In the distance I saw the Laie Temple. On the hill behind it, I sought shelter when a tsunami threatened to overtake our little town. My house never floated away (though I was prepared with my camera to document this), but I did manage one of my best sunburns after that long day of waiting. The temple resting beneath bears perhaps the greatest significance of all the structures in this diverse little town. Here I held hands with my best friend and listened to the words that made him my husband -- my eternal best friend. I cried as it occurred to me that our relationship literally had God's stamp of approval.

I thought of these things on my last bike ride. I looked down at Mufi, the rusting, turquoise beach cruiser, gripped his sticky handle bars, and said one last thank you for all the rides.

Then, under the weight of all the memories, I biffed it. For the first time ever, my feet slipped off the pedals and I bruised my knee in a mad attempt not to crash. I took it as a sign. It's time to move on, I thought. Time to make new memories. Time to ride a new bike past new landscapes.

As I arrived at this new epiphany, I also arrived at the house of Mufi's new owner. I handed him over to Megumi, who gave me a big "arigato" smile that made everything OK. It was time for her to discover Laie by beach cruiser.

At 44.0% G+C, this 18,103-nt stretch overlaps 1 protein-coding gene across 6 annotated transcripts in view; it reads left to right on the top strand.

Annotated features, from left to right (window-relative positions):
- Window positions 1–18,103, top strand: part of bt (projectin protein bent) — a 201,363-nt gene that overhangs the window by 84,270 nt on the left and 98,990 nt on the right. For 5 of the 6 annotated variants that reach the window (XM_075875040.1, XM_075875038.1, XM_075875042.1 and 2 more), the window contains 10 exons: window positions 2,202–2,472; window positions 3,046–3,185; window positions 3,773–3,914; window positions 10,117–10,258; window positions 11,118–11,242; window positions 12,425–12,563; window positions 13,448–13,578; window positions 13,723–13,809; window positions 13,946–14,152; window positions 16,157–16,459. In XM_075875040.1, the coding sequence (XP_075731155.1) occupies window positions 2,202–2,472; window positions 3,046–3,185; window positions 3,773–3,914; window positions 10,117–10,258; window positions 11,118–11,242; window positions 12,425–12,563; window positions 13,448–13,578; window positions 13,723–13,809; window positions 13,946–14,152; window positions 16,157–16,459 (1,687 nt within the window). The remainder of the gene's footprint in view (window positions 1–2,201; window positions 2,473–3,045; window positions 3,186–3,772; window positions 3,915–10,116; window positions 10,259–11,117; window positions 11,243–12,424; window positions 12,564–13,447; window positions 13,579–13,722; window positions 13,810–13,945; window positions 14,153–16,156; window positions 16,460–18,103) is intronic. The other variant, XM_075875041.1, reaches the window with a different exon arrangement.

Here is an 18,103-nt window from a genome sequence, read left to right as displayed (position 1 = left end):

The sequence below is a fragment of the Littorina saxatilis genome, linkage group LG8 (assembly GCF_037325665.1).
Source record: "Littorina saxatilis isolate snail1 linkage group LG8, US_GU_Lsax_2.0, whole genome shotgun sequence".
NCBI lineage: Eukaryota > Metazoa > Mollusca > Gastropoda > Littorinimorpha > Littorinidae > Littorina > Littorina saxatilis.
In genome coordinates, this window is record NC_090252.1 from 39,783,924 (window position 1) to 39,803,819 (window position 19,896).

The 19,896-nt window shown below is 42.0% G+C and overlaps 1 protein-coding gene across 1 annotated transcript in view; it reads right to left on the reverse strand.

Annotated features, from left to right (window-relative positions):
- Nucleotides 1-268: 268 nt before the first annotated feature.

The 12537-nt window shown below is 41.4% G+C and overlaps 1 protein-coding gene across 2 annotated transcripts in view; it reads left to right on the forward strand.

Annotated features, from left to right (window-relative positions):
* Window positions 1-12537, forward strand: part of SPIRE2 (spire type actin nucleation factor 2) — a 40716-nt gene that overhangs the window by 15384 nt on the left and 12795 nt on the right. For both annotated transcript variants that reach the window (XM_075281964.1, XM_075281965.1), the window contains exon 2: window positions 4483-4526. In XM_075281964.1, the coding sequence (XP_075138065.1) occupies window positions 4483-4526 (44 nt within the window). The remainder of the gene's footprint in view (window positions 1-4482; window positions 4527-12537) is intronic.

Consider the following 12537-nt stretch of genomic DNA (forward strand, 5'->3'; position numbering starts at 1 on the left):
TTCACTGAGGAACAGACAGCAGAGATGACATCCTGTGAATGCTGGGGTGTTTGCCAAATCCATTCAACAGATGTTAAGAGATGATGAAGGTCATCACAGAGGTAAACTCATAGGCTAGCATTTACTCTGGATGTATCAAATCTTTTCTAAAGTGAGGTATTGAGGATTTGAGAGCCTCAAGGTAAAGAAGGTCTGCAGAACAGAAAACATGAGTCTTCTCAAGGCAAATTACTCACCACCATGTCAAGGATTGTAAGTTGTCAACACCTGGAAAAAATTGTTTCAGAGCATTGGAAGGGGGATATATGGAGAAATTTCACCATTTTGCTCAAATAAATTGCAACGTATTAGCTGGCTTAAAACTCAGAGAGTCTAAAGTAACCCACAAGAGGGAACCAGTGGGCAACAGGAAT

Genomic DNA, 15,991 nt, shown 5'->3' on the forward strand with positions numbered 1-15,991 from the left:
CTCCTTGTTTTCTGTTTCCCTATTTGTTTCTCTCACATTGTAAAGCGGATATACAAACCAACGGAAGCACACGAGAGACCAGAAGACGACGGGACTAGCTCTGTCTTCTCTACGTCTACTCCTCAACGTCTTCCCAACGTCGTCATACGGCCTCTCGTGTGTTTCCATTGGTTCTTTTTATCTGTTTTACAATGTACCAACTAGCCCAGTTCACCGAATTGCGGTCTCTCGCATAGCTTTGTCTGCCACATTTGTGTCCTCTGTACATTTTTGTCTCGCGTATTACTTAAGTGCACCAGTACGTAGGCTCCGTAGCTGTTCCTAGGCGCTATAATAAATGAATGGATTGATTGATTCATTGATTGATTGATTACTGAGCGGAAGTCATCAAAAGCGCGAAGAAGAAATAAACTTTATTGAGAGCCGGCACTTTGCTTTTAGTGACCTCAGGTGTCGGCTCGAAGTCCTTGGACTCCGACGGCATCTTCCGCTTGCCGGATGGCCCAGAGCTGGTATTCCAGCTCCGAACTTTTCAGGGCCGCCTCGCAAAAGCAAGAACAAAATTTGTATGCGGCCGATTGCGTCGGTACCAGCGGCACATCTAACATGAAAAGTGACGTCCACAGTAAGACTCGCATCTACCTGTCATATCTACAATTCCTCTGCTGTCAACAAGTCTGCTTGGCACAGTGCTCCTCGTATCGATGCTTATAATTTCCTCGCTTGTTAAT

Goodbye Laie.
Hello fresh start.

Friday, June 10, 2011


There is something in the water in the BYU-Hawaii LDS 14th ward. And it might be sperm.
Gross. Pretending I didn’t say that, let me start over by announcing that I belong to the most hazardously fertile ward in the world. We’re talking more than all the married wards in Provo, Utah or Rexberg, Idaho COMBINED.

Each week, a list is passed around for more women to sign up announcing their due date. Every other week, another stroller becomes the new caboose of a long train of baby carriages stretching all the way down the hall. Every couple of weeks, another wife suddenly develops a belly growth, as though hiding (not well) a large watermelon under her shirt.

It’s as though there’s a secret fertility club, and to become a member you have to get pregnant, and after you get pregnant you must bear heartfelt testimony to everyone about the newness and exuberance one feels when she has on her belly a large watermelon growth.